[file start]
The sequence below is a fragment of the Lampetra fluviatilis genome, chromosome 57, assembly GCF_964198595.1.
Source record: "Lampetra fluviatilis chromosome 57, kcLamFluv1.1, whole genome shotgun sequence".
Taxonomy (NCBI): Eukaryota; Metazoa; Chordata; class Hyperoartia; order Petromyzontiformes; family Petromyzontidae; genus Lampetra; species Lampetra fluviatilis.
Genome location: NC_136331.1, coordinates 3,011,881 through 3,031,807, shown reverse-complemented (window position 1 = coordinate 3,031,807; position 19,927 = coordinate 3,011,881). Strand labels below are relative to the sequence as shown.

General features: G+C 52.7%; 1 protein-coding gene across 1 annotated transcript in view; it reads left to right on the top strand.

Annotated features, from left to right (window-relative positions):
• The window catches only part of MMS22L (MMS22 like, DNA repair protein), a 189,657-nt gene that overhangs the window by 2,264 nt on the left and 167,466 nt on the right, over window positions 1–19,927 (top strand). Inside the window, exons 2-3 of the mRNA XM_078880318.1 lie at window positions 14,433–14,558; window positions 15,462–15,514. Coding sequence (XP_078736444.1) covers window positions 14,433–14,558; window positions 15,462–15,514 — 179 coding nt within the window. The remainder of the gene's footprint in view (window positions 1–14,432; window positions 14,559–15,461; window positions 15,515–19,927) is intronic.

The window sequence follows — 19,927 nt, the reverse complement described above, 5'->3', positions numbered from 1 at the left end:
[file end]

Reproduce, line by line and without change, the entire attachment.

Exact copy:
The sequence below is a fragment of the Lampetra fluviatilis genome, chromosome 57, assembly GCF_964198595.1.
Source record: "Lampetra fluviatilis chromosome 57, kcLamFluv1.1, whole genome shotgun sequence".
Taxonomy (NCBI): Eukaryota; Metazoa; Chordata; class Hyperoartia; order Petromyzontiformes; family Petromyzontidae; genus Lampetra; species Lampetra fluviatilis.
Genome location: NC_136331.1, coordinates 3,011,881 through 3,031,807, shown reverse-complemented (window position 1 = coordinate 3,031,807; position 19,927 = coordinate 3,011,881). Strand labels below are relative to the sequence as shown.

General features: G+C 52.7%; 1 protein-coding gene across 1 annotated transcript in view; it reads left to right on the top strand.

Annotated features, from left to right (window-relative positions):
• The window catches only part of MMS22L (MMS22 like, DNA repair protein), a 189,657-nt gene that overhangs the window by 2,264 nt on the left and 167,466 nt on the right, over window positions 1–19,927 (top strand). Inside the window, exons 2-3 of the mRNA XM_078880318.1 lie at window positions 14,433–14,558; window positions 15,462–15,514. Coding sequence (XP_078736444.1) covers window positions 14,433–14,558; window positions 15,462–15,514 — 179 coding nt within the window. The remainder of the gene's footprint in view (window positions 1–14,432; window positions 14,559–15,461; window positions 15,515–19,927) is intronic.

The window sequence follows — 19,927 nt, the reverse complement described above, 5'->3', positions numbered from 1 at the left end: